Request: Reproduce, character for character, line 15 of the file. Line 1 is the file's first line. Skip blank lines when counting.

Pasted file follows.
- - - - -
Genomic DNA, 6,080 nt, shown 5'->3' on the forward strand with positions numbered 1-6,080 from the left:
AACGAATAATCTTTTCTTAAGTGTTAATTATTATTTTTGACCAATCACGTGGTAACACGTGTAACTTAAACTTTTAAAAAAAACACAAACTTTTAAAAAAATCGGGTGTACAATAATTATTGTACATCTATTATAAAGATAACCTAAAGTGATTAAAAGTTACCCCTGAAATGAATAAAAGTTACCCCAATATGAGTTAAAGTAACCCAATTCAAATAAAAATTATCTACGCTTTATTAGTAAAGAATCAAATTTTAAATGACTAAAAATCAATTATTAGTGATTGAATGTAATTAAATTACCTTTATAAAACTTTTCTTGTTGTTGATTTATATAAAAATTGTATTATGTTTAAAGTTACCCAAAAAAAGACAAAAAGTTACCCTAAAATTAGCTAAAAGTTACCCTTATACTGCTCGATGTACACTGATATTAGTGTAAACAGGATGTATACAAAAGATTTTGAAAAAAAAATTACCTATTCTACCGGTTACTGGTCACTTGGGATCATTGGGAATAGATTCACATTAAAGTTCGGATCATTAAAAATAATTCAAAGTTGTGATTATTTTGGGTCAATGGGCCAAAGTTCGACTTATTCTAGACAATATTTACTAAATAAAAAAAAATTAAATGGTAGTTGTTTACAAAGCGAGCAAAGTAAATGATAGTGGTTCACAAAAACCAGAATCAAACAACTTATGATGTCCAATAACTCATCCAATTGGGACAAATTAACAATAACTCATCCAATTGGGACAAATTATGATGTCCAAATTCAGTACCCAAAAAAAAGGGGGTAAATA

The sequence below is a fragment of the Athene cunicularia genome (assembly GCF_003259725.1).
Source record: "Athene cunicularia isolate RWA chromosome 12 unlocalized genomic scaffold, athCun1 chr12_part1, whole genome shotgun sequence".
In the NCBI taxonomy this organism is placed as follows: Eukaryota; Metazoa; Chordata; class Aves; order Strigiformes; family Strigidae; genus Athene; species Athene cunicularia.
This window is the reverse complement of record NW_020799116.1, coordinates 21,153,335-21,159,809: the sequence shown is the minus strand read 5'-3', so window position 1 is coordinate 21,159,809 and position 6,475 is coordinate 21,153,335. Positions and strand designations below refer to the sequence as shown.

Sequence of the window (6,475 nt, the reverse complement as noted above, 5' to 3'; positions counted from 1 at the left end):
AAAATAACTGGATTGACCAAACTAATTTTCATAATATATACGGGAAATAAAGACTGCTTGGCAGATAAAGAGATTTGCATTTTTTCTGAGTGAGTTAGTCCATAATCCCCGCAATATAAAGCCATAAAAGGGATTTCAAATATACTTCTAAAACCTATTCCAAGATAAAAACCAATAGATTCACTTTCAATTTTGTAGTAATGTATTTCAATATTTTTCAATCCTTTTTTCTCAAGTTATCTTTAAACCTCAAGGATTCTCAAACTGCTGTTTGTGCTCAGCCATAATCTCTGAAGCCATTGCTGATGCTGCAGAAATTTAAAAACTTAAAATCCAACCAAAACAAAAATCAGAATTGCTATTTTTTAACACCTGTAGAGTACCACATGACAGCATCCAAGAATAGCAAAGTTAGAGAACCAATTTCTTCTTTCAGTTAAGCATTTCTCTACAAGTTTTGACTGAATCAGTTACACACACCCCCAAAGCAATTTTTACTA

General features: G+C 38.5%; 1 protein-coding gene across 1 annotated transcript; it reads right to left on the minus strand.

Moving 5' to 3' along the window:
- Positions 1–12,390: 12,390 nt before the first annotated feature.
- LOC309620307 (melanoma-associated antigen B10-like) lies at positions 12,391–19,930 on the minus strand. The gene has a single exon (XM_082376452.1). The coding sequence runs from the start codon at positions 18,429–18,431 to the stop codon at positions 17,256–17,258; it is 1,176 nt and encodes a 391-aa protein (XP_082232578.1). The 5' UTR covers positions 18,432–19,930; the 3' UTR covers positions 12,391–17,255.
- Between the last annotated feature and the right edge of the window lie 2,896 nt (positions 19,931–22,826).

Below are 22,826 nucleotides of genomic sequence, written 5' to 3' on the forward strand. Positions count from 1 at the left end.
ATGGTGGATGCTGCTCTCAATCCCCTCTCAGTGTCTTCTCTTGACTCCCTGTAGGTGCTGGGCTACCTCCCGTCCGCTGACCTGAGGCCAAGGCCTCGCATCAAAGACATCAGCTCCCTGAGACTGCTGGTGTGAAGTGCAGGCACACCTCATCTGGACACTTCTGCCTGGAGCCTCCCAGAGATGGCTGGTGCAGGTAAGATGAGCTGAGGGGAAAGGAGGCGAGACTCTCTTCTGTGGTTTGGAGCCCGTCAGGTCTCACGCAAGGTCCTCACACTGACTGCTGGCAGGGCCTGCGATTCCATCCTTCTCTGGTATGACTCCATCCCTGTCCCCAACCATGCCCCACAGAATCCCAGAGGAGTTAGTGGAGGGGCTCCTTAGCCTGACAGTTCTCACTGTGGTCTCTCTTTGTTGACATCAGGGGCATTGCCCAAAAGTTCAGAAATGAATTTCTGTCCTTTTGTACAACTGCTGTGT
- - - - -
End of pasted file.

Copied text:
ATGGTGGATGCTGCTCTCAATCCCCTCTCAGTGTCTTCTCTTGACTCCCTGTAGGTGCTGGGCTACCTCCCGTCCGCTGACCTGAGGCCAAGGCCTCGCATCAAAGACATCAGCTCCCTGAGACTGCTGGTGTGAAGTGCAGGCACACCTCATCTGGACACTTCTGCCTGGAGCCTCCCAGAGATGGCTGGTGCAGGTAAGATGAGCTGAGGGGAAAGGAGGCGAGACTCTCTTCTGTGGTTTGGAGCCCGTCAGGTCTCACGCAAGGTCCTCACACTGACTGCTGGCAGGGCCTGCGATTCCATCCTTCTCTGGTATGACTCCATCCCTGTCCCCAACCATGCCCCACAGAATCCCAGAGGAGTTAGTGGAGGGGCTCCTTAGCCTGACAGTTCTCACTGTGGTCTCTCTTTGTTGACATCAGGGGCATTGCCCAAAAGTTCAGAAATGAATTTCTGTCCTTTTGTACAACTGCTGTGT